Niall Quinn learned his trade at Arsenal before enjoying a successful career in the top flight. The Dublin-born striker could have forged a successful career for himself in either Gaelic football, hurling or Australian Rules Football before electing for football. Quinn joined Arsenal shortly after his 17th birthday and made a goalscoring debut in December 1985 against Liverpool.
The tall striker played 12 times that season before holding down a regular place in the 1986/87 campaign under new manager George Graham.
Quinn scored eight goals in 35 appearances as Arsenal finished fourth in Division One but struggled to hold down a regular place in the following two campaigns. He did start in Arsenal's 1987 League Cup final success against Liverpool, however, and earned 13 caps for the Republic of Ireland during his seven years at Highbury. Quinn left to join Manchester City for £700,000 in March 1990 with a goalscoring record of 20 goals in 81 starts.
The powerful striker enjoyed a successful six-year spell at Maine Road - but the best was yet to come. Quinn joined Sunderland in August 1996 for a club-record £1.3 million before going on to forge a successful strike partnership with Kevin Phillips and help cement the Black Cats' place in the Premier League.
Thierry Henry, in full Thierry Daniel Henry, (born August 17, 1977, Châtillon, France), French football (soccer) player and manager who scored more international goals than any other player in France’s history and who is considered one of the most prolific goal scorers of his time.
Arsenal manager Arsène Wenger shifted Henry to striker, giving him more responsibility at the cutting edge of the attack, and the Frenchman soon revealed his true ability. With a deceivingly casual approach, Henry glided past opposing players, initiated and finished moves, and scored goals either with a light touch from short range or fiercely from long distances. In eight seasons with Arsenal he scored a club-record 174 goals, and the team won two league titles (2002, 2004) and two Football Association Cup trophies (2002, 2003). In mid-2004 Henry clinched the 2003–04 Golden Shoe as Europe’s leading association football goal scorer (with 30) and helped Arsenal to another Premier League championship. Henry was honoured as European Footballer of the Year for 2002 and 2003 and finished runner-up as Fédération Internationale de Football Association (FIFA) World Player of the Year in 2003 and 2004. In 2006 Arsenal advanced to the Champions League final. Although they lost to FC Barcelona, it was the best Champions League finish in the history of the club.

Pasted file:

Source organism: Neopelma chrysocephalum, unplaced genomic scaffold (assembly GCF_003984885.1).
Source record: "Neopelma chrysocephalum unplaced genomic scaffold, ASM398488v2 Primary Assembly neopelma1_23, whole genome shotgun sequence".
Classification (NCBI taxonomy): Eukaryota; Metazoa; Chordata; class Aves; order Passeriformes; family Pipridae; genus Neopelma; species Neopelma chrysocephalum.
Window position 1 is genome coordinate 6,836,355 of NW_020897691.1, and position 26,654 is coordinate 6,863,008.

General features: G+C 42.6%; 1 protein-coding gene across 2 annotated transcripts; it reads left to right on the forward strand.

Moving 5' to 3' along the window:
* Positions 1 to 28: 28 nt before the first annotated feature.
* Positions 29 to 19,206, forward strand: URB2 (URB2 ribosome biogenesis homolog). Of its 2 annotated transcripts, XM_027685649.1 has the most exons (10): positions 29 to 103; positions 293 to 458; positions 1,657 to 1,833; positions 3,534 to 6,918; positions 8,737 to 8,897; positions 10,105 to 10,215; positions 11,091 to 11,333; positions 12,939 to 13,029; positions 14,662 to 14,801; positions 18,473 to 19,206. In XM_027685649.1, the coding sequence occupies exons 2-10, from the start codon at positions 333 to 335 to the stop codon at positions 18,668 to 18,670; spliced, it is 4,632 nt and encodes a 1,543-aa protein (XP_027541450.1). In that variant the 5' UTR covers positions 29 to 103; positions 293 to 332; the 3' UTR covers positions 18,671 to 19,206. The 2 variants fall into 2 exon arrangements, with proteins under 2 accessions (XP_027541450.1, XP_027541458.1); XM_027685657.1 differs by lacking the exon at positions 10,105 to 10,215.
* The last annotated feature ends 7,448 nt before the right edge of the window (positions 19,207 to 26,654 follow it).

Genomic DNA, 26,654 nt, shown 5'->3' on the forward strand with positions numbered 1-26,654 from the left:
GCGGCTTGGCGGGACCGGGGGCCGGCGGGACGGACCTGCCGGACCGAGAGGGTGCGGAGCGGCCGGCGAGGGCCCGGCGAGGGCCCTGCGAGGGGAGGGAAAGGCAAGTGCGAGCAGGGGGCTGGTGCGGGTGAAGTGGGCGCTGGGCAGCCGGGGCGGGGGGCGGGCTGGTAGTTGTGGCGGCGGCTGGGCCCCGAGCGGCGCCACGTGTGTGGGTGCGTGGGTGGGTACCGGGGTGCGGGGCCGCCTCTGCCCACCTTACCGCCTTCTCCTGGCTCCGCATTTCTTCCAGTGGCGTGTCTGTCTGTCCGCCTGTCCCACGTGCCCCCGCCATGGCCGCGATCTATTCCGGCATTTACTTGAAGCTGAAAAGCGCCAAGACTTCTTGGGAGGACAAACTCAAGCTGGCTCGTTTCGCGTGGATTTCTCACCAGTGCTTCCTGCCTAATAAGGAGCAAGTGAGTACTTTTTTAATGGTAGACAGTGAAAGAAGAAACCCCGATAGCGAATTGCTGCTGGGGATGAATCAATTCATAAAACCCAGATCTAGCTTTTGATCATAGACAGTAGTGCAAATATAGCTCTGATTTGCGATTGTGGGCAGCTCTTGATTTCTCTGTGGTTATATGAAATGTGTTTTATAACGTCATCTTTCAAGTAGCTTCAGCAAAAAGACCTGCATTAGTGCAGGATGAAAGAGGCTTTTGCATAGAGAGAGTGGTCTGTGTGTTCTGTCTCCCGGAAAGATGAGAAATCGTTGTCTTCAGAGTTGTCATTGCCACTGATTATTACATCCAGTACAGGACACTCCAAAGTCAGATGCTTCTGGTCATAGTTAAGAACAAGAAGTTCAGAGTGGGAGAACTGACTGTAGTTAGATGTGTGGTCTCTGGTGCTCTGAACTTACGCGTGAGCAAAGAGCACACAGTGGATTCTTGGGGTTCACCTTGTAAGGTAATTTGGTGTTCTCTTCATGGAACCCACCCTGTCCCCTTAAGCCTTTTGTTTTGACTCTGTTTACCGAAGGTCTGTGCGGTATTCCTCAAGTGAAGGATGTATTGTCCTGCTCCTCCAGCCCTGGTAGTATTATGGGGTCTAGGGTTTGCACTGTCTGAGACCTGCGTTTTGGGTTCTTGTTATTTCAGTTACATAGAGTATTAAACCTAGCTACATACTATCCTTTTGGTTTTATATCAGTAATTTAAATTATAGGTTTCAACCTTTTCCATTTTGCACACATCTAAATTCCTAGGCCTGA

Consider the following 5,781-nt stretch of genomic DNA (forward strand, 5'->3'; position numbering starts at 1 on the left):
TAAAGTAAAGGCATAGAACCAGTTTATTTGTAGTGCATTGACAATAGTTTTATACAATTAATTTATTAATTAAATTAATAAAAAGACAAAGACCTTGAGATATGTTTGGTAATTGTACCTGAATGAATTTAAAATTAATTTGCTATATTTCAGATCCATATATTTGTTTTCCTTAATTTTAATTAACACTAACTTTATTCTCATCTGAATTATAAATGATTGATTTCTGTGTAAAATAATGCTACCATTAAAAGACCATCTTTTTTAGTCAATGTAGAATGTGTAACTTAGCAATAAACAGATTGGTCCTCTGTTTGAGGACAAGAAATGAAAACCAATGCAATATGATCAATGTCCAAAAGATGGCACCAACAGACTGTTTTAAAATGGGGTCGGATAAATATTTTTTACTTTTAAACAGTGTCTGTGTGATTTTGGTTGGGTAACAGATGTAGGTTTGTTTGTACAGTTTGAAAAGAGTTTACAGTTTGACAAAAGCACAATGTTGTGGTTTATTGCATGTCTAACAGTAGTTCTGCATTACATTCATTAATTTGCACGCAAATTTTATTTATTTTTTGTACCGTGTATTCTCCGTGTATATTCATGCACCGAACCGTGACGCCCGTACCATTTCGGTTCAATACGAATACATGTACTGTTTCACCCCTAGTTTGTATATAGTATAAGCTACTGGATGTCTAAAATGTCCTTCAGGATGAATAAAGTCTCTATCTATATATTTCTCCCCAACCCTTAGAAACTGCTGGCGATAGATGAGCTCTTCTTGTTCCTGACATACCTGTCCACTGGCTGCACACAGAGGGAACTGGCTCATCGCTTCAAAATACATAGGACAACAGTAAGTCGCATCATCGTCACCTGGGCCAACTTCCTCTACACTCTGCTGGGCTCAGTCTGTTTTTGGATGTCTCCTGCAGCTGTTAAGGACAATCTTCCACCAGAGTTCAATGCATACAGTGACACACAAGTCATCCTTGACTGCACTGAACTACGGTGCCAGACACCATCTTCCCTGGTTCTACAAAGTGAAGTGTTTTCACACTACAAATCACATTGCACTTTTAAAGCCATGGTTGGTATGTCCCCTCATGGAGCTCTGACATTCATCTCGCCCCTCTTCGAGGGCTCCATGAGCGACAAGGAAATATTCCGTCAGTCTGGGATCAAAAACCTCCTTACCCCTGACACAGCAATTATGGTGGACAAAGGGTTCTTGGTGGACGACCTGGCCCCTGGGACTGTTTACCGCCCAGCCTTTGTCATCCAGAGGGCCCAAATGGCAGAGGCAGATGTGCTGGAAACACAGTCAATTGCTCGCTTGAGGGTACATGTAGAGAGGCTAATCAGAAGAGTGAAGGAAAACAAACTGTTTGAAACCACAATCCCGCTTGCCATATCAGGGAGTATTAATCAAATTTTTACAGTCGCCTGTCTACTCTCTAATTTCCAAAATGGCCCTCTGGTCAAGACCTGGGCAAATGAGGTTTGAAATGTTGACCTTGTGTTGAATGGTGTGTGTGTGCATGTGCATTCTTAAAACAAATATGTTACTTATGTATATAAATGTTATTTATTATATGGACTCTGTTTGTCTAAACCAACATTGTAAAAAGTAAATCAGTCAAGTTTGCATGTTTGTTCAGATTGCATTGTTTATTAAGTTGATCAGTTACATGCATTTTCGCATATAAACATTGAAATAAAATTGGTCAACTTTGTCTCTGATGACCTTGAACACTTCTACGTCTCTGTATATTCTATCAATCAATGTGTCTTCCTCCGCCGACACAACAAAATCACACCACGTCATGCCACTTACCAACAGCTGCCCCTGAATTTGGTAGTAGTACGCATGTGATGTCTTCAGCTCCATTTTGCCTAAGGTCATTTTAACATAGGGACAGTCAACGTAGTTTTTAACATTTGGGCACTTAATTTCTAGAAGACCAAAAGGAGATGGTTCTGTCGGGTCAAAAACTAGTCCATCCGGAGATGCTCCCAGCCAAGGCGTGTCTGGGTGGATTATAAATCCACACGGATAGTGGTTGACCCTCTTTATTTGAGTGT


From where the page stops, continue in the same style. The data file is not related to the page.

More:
Considered one of the best players of his generation, Vieira began his career at Cannes in 1994, where several standout performances in his debut season garnered him a move to Serie A club Milan a year later. His single season in Italy was marred due to limited playing time, and he featured mainly for the reserve team. This allowed him to relocate to England, in order to join countryman Arsène Wenger at Arsenal, for a fee of £3.5 million in 1996.
Dennis Bergkamp is a Dutch professional football coach and former player. Originally a wide midfielder, Bergkamp was moved to main striker and then to second striker, where he remained throughout his playing career. Nicknamed the "Non-Flying Dutchman" by Arsenal supporters due to his fear of flying, Bergkamp is widely regarded as one of the greatest players of his generation.